US: Project Labor Agreement - Another Obama policy - 8 Febr. 2010

One year ago US president Barack Obama reversed the decision from president Bush to recall the rules on Project Labor Agreement, a collective bargaining agreement for larger construction sites. The fierce debate on the pros and cons continues.

Just after his inauguration US president Barack Obama reversed many decisions from the Bush era, but one that has gotten little attention outside the US is his executive order on Project Labor Agreements or Community Workforce Agreements. 

For construction projects larger than 25 million US dollar and funded by federal money, trade unions get the right to negotiate a collective agreement for the whole project which will be valid for all subcontractors. Often construction workers are hired through a local union hall.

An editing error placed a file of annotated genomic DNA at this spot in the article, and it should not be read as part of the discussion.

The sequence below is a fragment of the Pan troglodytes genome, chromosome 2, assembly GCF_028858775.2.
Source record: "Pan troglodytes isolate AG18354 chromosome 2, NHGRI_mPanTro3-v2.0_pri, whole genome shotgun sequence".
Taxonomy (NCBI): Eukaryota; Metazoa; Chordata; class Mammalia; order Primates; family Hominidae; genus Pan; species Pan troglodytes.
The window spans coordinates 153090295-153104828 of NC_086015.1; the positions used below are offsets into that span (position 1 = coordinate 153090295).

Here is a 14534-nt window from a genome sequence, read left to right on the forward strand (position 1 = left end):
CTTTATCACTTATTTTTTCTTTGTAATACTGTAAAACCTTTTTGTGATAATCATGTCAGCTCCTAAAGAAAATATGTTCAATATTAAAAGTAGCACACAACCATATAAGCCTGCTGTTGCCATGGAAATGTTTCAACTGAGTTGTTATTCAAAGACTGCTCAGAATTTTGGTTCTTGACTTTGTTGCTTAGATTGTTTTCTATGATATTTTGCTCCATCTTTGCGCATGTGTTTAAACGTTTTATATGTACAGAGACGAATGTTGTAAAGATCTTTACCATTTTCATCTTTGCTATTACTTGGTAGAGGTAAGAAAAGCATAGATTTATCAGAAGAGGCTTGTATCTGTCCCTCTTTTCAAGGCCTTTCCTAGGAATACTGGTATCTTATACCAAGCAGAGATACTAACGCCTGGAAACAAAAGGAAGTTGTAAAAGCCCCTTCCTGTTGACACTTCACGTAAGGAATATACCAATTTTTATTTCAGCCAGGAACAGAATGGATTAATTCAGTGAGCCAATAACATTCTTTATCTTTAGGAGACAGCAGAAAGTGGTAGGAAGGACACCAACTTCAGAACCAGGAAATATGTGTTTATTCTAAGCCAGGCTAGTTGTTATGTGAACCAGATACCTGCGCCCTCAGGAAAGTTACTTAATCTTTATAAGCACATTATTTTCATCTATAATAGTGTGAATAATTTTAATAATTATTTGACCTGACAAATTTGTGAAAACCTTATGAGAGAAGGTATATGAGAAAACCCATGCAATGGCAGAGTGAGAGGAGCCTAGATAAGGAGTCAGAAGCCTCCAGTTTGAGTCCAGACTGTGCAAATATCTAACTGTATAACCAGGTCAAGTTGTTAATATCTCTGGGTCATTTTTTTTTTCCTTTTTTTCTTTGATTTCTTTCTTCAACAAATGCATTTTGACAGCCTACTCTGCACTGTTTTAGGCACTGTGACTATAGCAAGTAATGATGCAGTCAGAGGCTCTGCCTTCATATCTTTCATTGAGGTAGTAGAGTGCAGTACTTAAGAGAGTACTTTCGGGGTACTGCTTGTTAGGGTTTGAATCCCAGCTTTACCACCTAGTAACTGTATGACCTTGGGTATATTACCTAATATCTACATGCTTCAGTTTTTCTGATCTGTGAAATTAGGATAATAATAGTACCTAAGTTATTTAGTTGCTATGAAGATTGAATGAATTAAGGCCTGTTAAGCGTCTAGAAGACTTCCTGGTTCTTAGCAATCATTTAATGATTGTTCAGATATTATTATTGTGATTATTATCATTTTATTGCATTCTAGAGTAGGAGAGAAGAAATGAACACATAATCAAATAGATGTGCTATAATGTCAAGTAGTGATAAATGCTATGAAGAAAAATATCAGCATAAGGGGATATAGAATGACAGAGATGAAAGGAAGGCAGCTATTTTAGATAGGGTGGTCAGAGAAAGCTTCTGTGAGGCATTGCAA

This policy has kept the industry very divided. Opponents point out the increased costs for the tax payer and argue it would give a back door to give trade unions who are losing membership. 

Politicians have been accused of paying back the trade unions in this way for donations to their election campaigns. 

Those in favour say it guarantees labor peace at the construction site, allowing projects to be finished on time. Project owners have more control and public bodies like schools and municipalities would use the PLA's to realize social goals, like employment and community welfare. 

In the meantime the controversy about the PLA's has most certainly helped employment of lawyers and academics, who have been supporting both sides.

 According to the US Government Accountability Office (GAO) comparing performances of contractors work with or without a PLA was not possible because of the lack of data


How much do workers on construction sites actually earn? Check our US Paywizard for the details. 

At the WageIndicator we regularly compare salaries for occupations between countries, like here for primary school teachers. 

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